He highlighted the example of a local online retailer, BinDawood Holding, which reported a 200% increase in its average sales over a 10-day period at the end of March 2020, while its average order value increased. increased by 50% and application installs by 400%.

The results of the 2021 Digital Quality of Life Index study largely confirmed the assessment of the PwC blog. Saudi Arabia has proven to be excellent in Internet quality, ranking 10th ahead of Singapore, France and Israel, and in electronic infrastructure at 35th, about 20% better than the world average.

However, the speed of broadband internet in Saudi Arabia has shown that it can be improved. Ranked 41st, with 76 megabytes per second, it was far behind first-place contender Singapore, which boasted a speed of 230 megabytes per second.

“This is definitely an improvement that would allow Saudi Arabia to rank higher in the index,” Junas said.

Despite its high-quality internet connections, Saudi Arabia also has room for improvement in the affordability index, with a score 70% below the global average.

The Surfshark study suggested that residents had to work an average of nearly nine hours to afford the cheapest broadband internet plan – three hours and 13 minutes more than in 2020.

In order to improve its overall ranking in future indices, Povilas Junas, research project manager at Surfshark, noted that Saudi Arabia should prioritize improvements to its cybersecurity and privacy laws.

Then again, with an area of ​​2.15 million square kilometers, the challenge that Saudi Arabia faced in building and maintaining the infrastructure required to provide fast and stable broadband connections was something that Singapore, a small city -State, did not have to raise.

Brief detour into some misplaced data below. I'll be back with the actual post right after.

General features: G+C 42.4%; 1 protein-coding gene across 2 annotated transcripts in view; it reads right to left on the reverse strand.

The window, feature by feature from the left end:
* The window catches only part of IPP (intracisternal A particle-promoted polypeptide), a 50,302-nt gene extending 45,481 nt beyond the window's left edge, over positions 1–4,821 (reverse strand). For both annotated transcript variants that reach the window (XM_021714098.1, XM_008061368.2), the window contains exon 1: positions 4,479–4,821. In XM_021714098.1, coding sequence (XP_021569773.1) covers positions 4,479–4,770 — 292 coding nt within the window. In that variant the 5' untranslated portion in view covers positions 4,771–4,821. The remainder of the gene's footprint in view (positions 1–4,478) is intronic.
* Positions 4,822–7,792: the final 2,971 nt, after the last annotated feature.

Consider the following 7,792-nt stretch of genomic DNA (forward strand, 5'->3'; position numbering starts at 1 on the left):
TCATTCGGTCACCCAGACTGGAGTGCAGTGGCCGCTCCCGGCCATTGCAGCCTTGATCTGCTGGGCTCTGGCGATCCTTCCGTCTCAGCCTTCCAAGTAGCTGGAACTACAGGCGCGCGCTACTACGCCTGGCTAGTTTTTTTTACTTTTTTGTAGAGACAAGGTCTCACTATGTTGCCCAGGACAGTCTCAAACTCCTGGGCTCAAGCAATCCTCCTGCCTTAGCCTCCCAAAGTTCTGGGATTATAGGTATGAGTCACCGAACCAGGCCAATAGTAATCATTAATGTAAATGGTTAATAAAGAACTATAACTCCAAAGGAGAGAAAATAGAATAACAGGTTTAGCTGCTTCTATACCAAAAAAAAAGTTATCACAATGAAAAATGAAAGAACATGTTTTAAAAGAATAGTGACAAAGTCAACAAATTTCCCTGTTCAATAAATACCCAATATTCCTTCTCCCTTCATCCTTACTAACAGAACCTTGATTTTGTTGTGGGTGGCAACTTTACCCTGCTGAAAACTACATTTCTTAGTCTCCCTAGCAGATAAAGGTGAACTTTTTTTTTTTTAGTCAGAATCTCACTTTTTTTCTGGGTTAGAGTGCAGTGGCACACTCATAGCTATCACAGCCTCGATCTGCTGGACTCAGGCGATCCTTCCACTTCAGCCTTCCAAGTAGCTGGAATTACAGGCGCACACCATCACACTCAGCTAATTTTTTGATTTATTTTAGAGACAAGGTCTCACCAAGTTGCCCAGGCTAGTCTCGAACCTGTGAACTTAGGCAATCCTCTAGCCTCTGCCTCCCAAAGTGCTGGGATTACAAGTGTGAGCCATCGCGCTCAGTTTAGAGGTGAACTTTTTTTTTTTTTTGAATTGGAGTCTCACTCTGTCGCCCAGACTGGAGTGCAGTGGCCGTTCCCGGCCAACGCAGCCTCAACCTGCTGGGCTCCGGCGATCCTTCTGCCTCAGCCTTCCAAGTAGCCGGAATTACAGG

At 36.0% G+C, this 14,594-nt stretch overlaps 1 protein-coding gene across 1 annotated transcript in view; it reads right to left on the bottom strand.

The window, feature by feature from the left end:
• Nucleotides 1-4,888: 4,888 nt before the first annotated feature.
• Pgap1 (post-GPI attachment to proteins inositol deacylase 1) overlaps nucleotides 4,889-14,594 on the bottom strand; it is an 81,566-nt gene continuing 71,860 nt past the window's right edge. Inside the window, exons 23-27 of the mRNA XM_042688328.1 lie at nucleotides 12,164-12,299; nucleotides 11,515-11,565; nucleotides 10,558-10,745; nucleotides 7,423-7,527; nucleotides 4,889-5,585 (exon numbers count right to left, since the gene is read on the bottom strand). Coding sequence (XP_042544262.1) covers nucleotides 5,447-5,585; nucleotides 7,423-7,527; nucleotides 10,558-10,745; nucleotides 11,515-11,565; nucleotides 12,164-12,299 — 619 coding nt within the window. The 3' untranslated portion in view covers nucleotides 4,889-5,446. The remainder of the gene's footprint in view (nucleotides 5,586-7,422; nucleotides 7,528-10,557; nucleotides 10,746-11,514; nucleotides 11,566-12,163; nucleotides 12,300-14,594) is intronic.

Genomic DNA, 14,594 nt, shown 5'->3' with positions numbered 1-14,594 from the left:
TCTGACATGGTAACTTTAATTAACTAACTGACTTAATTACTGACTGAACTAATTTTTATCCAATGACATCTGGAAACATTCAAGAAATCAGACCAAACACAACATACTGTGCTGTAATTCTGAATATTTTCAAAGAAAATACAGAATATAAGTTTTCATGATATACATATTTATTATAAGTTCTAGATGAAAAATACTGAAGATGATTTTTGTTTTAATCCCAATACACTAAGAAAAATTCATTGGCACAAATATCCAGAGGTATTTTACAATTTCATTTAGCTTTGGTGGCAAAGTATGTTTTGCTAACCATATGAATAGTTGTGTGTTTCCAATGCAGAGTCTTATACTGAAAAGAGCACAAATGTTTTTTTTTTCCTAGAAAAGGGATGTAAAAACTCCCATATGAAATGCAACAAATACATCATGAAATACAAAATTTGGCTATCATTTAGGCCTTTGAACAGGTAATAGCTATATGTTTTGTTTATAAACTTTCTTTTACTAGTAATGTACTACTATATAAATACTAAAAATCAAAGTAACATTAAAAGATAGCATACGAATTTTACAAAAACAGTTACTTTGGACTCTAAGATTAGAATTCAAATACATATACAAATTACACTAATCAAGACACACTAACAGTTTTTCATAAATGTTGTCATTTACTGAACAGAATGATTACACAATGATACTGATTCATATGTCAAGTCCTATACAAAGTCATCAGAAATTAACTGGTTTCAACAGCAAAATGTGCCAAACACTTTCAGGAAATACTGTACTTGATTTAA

Meanwhile, the latest PwC Hopes and Fears survey found that 79% of those polled in Saudi Arabia believed technological advancements would improve their future employment prospects, and nearly 90% were confident they could adapt. the use of new technologies entering their workplaces.

“This is a strong endorsement of the success of digital transformation initiatives already underway,” the study report says. “According to our latest survey of Middle East CEOs, 59% of CEOs surveyed in the Middle East, vs. 49% globally, aim to increase their investments in digital transformation by 10% or more in the next three years. , in direct response to the impact of COVID-19. “

The number of internet users worldwide has increased from 4.3 billion in 2019 to 4.7 billion today. (AFP)

The 2021 Digital Quality of Life Index study found that Saudi Arabia’s e-security – around 20% below the global average – was one of the potential areas for improvement despite the palpable progress made over the years. last years.

Surfshark Managing Director Vytautas Kaziukonis told Arab News: “Digital opportunities have proven to be more important than ever during the COVID-19 crisis, stressing the importance for every country to ensure fully remote operational capabilities for their communities. savings.

“That’s why, for the third year in a row, we’re continuing digital quality of life research, which provides a strong global perspective on how countries excel digitally. The index lays the groundwork for meaningful discussions about the impact of digital advancement on a country’s prosperity and areas where improvements can be made.

In order to improve its overall ranking in future indices, Junas noted that Saudi Arabia should prioritize improvements to its cybersecurity and privacy laws.

“If countries give more privacy to different data brokers or any kind of service that can access user data, the score improves, because it’s a pretty big pillar,” he said.

Another point to mention is that a wider online presence for the country’s government agencies would also improve the Kingdom’s score, meaning that some government-offered services that are available offline to citizens could also be activated. in line.

“Online services are crucial: if citizens can do their taxes, enroll in health care, or do many other state-provided services online, it can help improve the index score,” Junas added.

Twitter: @CalineMalek